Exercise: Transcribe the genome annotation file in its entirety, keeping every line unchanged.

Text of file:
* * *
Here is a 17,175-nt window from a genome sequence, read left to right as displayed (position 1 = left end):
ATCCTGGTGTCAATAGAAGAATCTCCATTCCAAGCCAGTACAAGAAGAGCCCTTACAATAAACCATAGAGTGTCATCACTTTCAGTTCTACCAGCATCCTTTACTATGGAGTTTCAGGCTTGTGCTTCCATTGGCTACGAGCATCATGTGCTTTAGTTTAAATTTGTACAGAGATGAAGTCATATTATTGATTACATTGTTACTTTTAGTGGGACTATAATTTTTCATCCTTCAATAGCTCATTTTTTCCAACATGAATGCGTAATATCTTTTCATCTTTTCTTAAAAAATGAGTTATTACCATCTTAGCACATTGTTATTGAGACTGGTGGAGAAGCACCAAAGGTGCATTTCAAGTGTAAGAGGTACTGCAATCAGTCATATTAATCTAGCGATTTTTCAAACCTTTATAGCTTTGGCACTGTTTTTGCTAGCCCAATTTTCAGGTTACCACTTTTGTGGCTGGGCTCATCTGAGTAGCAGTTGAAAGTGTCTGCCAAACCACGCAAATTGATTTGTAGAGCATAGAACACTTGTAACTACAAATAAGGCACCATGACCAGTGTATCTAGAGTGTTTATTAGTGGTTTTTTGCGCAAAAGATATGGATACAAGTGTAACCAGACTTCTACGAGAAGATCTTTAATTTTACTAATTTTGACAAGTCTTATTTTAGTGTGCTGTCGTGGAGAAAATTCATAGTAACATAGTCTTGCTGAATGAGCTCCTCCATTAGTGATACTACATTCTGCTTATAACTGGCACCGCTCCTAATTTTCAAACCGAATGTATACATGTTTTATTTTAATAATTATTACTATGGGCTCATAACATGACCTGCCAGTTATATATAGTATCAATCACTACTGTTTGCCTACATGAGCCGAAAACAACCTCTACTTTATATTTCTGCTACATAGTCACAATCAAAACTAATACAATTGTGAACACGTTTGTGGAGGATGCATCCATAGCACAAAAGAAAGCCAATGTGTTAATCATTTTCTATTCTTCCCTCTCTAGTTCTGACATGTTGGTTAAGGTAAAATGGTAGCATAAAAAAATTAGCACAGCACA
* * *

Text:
Here is a 17,175-nt window from a genome sequence, read left to right as displayed (position 1 = left end):
ATCCTGGTGTCAATAGAAGAATCTCCATTCCAAGCCAGTACAAGAAGAGCCCTTACAATAAACCATAGAGTGTCATCACTTTCAGTTCTACCAGCATCCTTTACTATGGAGTTTCAGGCTTGTGCTTCCATTGGCTACGAGCATCATGTGCTTTAGTTTAAATTTGTACAGAGATGAAGTCATATTATTGATTACATTGTTACTTTTAGTGGGACTATAATTTTTCATCCTTCAATAGCTCATTTTTTCCAACATGAATGCGTAATATCTTTTCATCTTTTCTTAAAAAATGAGTTATTACCATCTTAGCACATTGTTATTGAGACTGGTGGAGAAGCACCAAAGGTGCATTTCAAGTGTAAGAGGTACTGCAATCAGTCATATTAATCTAGCGATTTTTCAAACCTTTATAGCTTTGGCACTGTTTTTGCTAGCCCAATTTTCAGGTTACCACTTTTGTGGCTGGGCTCATCTGAGTAGCAGTTGAAAGTGTCTGCCAAACCACGCAAATTGATTTGTAGAGCATAGAACACTTGTAACTACAAATAAGGCACCATGACCAGTGTATCTAGAGTGTTTATTAGTGGTTTTTTGCGCAAAAGATATGGATACAAGTGTAACCAGACTTCTACGAGAAGATCTTTAATTTTACTAATTTTGACAAGTCTTATTTTAGTGTGCTGTCGTGGAGAAAATTCATAGTAACATAGTCTTGCTGAATGAGCTCCTCCATTAGTGATACTACATTCTGCTTATAACTGGCACCGCTCCTAATTTTCAAACCGAATGTATACATGTTTTATTTTAATAATTATTACTATGGGCTCATAACATGACCTGCCAGTTATATATAGTATCAATCACTACTGTTTGCCTACATGAGCCGAAAACAACCTCTACTTTATATTTCTGCTACATAGTCACAATCAAAACTAATACAATTGTGAACACGTTTGTGGAGGATGCATCCATAGCACAAAAGAAAGCCAATGTGTTAATCATTTTCTATTCTTCCCTCTCTAGTTCTGACATGTTGGTTAAGGTAAAATGGTAGCATAAAAAAATTAGCACAGCACA